Anita Hill Draws Crowd At University Of Utah
SALT LAKE CITY, Utah – In a timely turn of events, Anita Hill spoke to a crowd at the University of Utah Wednesday night.
Hill, whose sexual harassment allegations against then-nominee U.S. Supreme Court Justice Clarence Thomas in 1991 made her a national figure, said the same things are at stake 27 years later as the Senate considers Brett Kavanaugh for a seat on the high court.
“For me, the integrity of the court was the issue,” Hill said.
A large crowd gathered outside of the Alumni House. The line, more than 1,000 people deep, extended around the building and onto campus.
The room where Hill spoke only held 600 people. Hundreds were turned away.
“I am so disappointed. I want to hear her voice,” Christine Clark told KSL-5TV. “I resonate with Anita Hill. I feel like I’m a victim as well of misogyny and sexism, of an extreme patriarchal social culture in which I was raised here in Salt Lake.”
Christine Clark watched the Senate Hearing between Anita Hill and Clarence Thomas in 1991.
Hill, then a University of Oklahoma law professor, said she offered her evidence of Thomas’ character and “lack of fitness” for the lifetime appointment knowing he would hear sexual harassment cases as a justice.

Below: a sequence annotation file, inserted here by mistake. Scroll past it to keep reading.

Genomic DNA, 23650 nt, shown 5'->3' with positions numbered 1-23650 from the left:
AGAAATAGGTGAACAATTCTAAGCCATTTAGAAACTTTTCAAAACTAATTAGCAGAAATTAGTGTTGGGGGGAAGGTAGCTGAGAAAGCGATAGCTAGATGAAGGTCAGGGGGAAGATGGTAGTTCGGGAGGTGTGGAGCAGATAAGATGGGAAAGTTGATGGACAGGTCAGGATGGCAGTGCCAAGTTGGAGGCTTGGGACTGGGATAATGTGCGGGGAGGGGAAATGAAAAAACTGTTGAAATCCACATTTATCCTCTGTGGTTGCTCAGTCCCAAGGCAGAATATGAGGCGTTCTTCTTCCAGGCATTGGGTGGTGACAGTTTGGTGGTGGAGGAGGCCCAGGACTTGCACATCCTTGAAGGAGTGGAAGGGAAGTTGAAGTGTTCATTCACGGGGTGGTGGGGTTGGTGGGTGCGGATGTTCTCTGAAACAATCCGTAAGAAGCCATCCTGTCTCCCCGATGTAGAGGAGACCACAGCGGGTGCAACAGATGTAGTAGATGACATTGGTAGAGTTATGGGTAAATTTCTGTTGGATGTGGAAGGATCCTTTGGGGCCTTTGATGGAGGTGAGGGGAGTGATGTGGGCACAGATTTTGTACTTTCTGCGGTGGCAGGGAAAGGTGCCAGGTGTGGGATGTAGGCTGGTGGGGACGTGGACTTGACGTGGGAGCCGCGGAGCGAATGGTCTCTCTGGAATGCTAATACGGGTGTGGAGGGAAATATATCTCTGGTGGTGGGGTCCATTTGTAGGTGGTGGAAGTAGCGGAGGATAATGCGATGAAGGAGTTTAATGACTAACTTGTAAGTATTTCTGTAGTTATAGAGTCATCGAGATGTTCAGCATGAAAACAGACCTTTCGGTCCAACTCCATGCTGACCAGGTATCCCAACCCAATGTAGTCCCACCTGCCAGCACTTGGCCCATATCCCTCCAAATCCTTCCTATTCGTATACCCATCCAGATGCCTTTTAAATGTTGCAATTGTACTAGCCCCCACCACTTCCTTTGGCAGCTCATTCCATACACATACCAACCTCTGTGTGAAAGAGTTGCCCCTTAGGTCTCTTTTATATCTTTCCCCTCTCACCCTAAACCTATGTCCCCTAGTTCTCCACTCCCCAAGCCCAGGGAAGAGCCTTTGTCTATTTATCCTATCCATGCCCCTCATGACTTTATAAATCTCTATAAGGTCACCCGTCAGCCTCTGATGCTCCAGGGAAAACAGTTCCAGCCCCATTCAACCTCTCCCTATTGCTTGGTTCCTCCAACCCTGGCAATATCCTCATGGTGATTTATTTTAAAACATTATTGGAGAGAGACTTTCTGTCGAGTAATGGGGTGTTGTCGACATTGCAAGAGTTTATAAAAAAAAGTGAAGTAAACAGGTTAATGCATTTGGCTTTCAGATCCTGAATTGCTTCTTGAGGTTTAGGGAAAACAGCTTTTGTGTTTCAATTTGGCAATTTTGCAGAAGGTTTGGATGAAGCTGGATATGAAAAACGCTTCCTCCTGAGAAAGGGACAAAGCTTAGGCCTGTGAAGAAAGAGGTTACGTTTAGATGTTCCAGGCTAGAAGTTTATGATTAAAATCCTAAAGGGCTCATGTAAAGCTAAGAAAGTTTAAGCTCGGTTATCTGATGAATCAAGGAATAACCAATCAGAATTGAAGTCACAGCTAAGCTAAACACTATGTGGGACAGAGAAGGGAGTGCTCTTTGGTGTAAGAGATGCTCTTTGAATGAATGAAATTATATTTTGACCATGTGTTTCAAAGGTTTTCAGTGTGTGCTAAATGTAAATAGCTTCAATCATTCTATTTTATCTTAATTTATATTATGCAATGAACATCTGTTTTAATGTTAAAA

Hill’s speech came on the eve of Christine Blasey Ford testifying Thursday before the Senate Judiciary Committee that Kavanaugh sexually assaulted her at a party when they were teenagers in 1982. Two other women have accused the appellate court judge of sexual misconduct, but were not called to testify.
“They absolutely should allow the FBI to investigate these claims,” Clark said.
“If there are accusations that a person has violated a woman’s body or her rights or her space, that person should not be sitting as an authority for other women and other people in this country,” University of Utah student, Grace Mason said. “One woman is too many… let alone three.”
Hill found herself in a similar situation to Kavanaugh’s accuser, Christine Ford, 27 years ago, though she declined to offer any advice for Ford.
“Every situation is individual,” she said.
In 1991, Hill accused Thomas of sexually harassing her in two government jobs. She testified before the Judiciary Committee for eight hours before the panel, and ultimately the full Senate, confirmed Thomas.
Hill said the committee wasn’t really interested in what she had to say, but in affirming what they had already set out to do.
“They relied on misogynist tropes to support their position,” she said, naming Sen. Orrin Hatch, R-Utah, among those senators, drawing a chorus of boos from the crowd.
“He will be gone soon, I hear,” Hill said, turning the boos to cheers.
The retiring Hatch served as Republicans’ designated questioner in the Thomas hearings. He went on record in 1991 saying he had no doubt special interest groups coached Hill and that she lied about sexual harassment by Thomas.
Hatch has again played a prominent role in the latest confirmation hearings. He has said Ford is “mistaken” about what happened and he believes Kavanaugh is “a very strong, decent man.”
“Our own senator was there. He denigrated Anita Hill in public. We watched it play out on our televisions in 1991. And they are set to do the exact same thing to Dr. Ford. It’s criminal,” Clark said.
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